Aim and objective: To provide in-depth understanding of the meaning for parents who were present or absent during a resuscitation attempt on their child in the PICU.
Background: Family presence during resuscitation remains a topic of debate with both benefits and disadvantages identified, yet few studies have asked parents of children in PICU to describe their experiences of being present or absent during this resuscitation and what this means to their understanding and coping. Additionally, minimal research has investigated parental presence during a successful resuscitation.
Design: A qualitative design was used based upon van Manen's interpretative phenomenological approach.
Methods: Fourteen parents of critically ill children from one paediatric intensive care unit in Australia, who had either survived or died following a resuscitation attempt were interviewed.
Results: Four main themes were identified: (1) being only for a child; (2) making sense of a living nightmare; (3) maintaining hope in the face of reality; (4) living in a relationship with staff.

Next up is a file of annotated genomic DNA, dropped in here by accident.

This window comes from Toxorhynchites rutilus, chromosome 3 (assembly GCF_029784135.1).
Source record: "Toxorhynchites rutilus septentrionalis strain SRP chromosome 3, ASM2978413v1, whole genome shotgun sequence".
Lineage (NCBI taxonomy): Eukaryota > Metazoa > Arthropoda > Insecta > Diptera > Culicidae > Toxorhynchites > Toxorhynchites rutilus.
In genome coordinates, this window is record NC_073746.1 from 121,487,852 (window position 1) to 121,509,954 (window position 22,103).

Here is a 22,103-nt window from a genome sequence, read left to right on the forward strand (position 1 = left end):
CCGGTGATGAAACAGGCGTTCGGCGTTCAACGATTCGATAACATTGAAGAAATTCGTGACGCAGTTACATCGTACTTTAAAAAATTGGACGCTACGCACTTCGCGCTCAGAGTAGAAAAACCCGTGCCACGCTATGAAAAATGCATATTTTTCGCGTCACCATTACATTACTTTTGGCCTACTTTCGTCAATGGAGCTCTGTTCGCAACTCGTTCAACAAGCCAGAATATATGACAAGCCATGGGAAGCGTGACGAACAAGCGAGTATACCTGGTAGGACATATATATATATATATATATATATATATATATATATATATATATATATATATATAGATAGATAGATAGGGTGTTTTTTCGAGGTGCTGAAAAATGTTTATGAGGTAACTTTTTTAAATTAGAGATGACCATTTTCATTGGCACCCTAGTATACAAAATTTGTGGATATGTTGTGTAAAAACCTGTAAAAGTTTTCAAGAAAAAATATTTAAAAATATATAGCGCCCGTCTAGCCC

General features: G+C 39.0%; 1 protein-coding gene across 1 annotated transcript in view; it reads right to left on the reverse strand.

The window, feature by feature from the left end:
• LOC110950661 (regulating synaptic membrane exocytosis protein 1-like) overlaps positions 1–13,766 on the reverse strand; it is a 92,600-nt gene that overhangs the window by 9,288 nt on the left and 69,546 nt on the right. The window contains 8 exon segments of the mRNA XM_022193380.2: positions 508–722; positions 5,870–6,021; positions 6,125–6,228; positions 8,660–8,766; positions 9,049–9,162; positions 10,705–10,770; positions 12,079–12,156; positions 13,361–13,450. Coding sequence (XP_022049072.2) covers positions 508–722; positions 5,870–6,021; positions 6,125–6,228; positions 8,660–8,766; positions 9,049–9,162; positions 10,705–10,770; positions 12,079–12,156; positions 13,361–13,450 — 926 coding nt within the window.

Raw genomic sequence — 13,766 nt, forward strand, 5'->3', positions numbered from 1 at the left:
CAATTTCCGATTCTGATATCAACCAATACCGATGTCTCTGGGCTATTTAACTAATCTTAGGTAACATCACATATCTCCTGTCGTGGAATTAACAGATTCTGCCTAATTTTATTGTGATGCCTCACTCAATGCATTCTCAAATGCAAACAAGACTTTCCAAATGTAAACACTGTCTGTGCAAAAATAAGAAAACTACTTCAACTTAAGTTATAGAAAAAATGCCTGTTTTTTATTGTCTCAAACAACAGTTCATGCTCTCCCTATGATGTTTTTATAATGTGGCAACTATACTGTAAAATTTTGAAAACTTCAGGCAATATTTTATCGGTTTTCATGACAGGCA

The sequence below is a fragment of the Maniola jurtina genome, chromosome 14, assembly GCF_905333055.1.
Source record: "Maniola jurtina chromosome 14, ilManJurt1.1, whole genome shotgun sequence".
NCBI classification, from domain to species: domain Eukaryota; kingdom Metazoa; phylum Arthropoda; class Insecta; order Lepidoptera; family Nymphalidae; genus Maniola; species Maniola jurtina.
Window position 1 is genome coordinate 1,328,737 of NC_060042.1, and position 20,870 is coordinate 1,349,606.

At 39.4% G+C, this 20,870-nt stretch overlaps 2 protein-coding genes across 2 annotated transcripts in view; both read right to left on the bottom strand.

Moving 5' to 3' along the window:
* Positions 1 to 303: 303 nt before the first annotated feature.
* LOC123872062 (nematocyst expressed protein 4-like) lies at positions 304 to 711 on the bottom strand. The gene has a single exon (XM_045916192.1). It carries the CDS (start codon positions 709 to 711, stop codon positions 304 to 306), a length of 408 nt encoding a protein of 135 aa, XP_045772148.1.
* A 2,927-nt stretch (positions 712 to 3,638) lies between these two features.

Conclusions: The findings underpin the inherent need for parents to choose to be present during resuscitation to make sense of the situation. Memories of the resuscitation were not long-lasting and distress was for the potential death of a child, rather than the resuscitation scene. Parents who did not witness their child's resuscitation were more distressed than those who did. Having the opportunity to make the decision to stay or leave was important for parents. Support during the resuscitation was best provided by experienced clinical nurses.
Relevance to practice: Recognition of the parents' compelling need to stay will improve nurses' understanding of how witnessing this event may assist family coping and functioning. Ways in which parents may be better supported in making the decision to stay or leave during resuscitation are identified.